Stocks attempted to rally on Friday, but failed, concluding one of the most volatile weeks on Wall Street ever as investors grapple with mounting fears over the coronavirus' economic blow.
The Dow Jones Industrial Average closed 913.21 points lower, or more than 4%, at 19,173.98 after rallying more than 400 points earlier in the day. The S&P 500 slid 4.3% to 2,304.92. The Nasdaq Composite closed 3.8% lower at 6,879.52 after jumping more than 2%.
The Dow dropped more than 17% for the week, its biggest one-week fall since October 2008, when it slid 18.2%. The S&P 500 lost more than 13% week to date after dropping another 11.5% last week. The Nasdaq fell 12.6%. Both the S&P 500 and Nasdaq also had their worst weekly performances since the financial crisis in 2008. The 30-stock Dow is now 35.2% below its all-time high level from February, while the S&P 500 is 32.1% below its high.
A number of factors weighed down the market on Friday, including a stay-at-home order for New York State, a swift reversal in crude prices and a strengthening dollar. The rollover in oil, which has lost half its value in a month, is having a ripple effect, leading investors to sell assets in other markets. Oil gave back a strong gain to settle sharply lower.
Sources told CNBC that Ronin Capital, a clearing firm at the CME Group, was unable to meet its capital requirements. The news also weighed on stocks in the final two hours of trading because it was yet another sign of the pressure being put on some firms amid the sharp downturn in markets.
"The markets are trading more on emotion than the actual data," said Sal Bruno, chief investment officer at IndexIQ. "That's what's causing the volatility."
"We've seen assets just trade off, really for no good reason, but just because there's fear," he said. "When we look back at this, we'll see how much of this was information-based trading and how much was emotionally based trading."
Shares of 3M dragged the Dow lower, falling more than 9% along with Disney. The S&P 500 tech sector rolled over to close more than 4% lower as Microsoft fell 3.8%. Qualcomm, meanwhile, slid 6.3%.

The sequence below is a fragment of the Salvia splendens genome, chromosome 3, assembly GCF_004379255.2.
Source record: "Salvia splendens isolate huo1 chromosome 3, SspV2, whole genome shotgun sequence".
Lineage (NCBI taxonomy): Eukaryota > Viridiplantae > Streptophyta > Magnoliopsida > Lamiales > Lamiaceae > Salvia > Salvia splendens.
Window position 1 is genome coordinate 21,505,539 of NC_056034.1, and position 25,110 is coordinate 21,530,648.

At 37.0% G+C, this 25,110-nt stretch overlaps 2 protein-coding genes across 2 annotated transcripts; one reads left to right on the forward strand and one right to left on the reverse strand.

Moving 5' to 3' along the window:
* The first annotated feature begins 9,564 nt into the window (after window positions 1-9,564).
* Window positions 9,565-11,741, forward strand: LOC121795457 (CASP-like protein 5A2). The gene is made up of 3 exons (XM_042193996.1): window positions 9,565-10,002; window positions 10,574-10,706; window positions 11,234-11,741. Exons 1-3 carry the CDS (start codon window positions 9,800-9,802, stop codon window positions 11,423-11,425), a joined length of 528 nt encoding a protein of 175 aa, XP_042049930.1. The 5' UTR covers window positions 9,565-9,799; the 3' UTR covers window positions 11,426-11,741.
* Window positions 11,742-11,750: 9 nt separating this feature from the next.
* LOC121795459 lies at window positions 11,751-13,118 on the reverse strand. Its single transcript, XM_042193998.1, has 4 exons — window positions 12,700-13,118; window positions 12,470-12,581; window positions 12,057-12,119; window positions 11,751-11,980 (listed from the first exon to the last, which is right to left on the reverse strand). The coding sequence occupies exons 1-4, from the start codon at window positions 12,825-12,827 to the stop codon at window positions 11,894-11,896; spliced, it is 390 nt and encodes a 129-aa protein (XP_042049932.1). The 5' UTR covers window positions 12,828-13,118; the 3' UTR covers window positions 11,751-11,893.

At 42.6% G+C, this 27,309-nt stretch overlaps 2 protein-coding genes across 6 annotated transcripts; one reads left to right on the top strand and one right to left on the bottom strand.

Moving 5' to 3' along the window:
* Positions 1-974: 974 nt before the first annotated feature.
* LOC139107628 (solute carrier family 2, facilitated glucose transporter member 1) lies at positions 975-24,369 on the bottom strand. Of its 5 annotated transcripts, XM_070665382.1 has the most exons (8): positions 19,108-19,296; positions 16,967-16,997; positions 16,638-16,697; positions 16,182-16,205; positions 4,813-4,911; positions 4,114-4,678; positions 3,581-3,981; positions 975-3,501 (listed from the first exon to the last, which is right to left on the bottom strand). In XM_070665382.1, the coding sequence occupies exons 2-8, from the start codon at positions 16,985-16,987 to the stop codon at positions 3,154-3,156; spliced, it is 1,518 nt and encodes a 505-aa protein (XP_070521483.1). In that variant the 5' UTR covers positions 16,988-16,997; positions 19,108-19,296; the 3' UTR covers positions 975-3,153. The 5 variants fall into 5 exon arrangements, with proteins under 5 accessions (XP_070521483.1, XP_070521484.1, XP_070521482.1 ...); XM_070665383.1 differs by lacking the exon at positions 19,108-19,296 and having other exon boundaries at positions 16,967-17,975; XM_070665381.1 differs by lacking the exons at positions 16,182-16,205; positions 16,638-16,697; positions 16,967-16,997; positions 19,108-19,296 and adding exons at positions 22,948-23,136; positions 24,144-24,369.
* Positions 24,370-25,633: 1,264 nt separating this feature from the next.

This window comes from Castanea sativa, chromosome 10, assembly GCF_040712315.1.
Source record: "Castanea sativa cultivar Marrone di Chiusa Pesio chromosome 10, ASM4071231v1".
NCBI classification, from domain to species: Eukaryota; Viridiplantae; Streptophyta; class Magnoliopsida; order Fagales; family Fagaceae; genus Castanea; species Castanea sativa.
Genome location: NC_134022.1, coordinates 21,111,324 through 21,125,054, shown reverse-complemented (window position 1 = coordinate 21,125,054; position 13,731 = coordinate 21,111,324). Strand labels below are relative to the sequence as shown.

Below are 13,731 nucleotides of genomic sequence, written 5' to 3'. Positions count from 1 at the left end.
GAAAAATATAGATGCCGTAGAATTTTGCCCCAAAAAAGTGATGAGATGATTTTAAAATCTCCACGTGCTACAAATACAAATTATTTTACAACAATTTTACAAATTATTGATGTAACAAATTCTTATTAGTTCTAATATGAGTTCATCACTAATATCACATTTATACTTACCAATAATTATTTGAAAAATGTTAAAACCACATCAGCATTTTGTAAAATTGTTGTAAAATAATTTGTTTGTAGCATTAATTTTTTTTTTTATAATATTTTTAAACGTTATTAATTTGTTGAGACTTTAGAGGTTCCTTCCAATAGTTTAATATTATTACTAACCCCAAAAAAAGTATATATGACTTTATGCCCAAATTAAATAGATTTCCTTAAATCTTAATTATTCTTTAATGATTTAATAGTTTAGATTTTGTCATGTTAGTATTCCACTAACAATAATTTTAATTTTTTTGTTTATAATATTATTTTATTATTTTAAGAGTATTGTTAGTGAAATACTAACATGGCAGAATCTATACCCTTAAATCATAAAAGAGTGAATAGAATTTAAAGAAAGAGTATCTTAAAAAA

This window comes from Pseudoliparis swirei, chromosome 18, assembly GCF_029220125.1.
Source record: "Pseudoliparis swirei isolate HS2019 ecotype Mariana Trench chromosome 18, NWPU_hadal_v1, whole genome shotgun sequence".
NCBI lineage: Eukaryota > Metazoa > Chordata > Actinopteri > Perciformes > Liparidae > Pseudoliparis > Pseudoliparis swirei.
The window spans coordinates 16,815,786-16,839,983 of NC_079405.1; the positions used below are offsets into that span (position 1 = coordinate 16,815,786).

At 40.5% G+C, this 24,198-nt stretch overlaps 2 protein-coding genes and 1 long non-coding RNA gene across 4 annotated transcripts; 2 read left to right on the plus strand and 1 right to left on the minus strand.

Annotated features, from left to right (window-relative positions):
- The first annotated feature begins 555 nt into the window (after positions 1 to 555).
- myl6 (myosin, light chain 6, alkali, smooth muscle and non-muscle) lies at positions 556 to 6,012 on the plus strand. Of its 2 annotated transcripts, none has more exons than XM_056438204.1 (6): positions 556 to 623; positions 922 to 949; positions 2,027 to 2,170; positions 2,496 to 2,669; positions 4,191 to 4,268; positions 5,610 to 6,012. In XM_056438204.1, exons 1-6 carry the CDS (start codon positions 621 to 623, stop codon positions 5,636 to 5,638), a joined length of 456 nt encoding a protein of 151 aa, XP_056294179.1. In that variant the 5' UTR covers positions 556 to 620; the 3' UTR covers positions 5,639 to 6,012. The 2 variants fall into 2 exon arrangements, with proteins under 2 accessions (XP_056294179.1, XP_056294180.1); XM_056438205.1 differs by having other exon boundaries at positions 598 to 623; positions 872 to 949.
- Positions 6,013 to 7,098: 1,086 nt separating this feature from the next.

Investors got whiplash this week amid the massive daily swings in both directions. The S&P 500 concluded on Thursday a record streak of eight trading days with a closing change of at least 4%. The Cboe Volatility Index (VIX), Wall Street's preferred fear gauge, closed above 80 earlier in the week, topping its financial crisis peak.
"The volatility, there's no reason to think it dissipates," said JJ Kinahan, chief market strategist at TD Ameritrade. "What you really want to see is the market establishing some trading ranges."
"Right now, I don't think anyone can say there's definite support or resistance because the moves have been just so big," he said.
The Dow is down more than 24% for March and is currently on pace for its biggest one-month fall since September 1931. The S&P 500 has dropped 22% month to date and is headed for its worst monthly performance since May 1940.
The Federal Reserve announced this week a number of stimulus measures in addition to Congress' efforts. The U.S. central bank announced Friday it is expanding its asset purchase program to include municipal bonds. These measures, however, haven't assuaged investors' fears.
"Market volatility will persist until the government — fiscal or monetary — provides a backstop to stressed corporates and small & medium businesses," New York Life Investments' Lauren Goodwin said Thursday. "Support of those functions is vital to ensuring the economic disruption of covid-19, though severe, is temporary."
In New York on Friday, Gov. Andrew Cuomo ordered 100% of nonessential businesses to work from home. "When I talk about the most drastic action we can take, this is the most drastic action we can take," he told reporters.
More than 14,000 cases of COVID-19 have been confirmed in the U.S. along with over 200 deaths, according to Johns Hopkins University. Globally, more than 245,000 cases have been confirmed.
As the coronavirus spread Thursday, Bridgewater's Ray Dalio said the outbreak will cost U.S. corporations up to $4 trillion, and "a lot of people are going to be broke."
"What's happening has not happened in our lifetime before. ... What we have is a crisis," the Bridgewater founder said on CNBC's "Squawk Box." "There will also be individuals who have very big losses. ... There's a need for the government to spend more money, a lot more money."
— CNBC's Yun Li and Eustance Huang contributed reporting.
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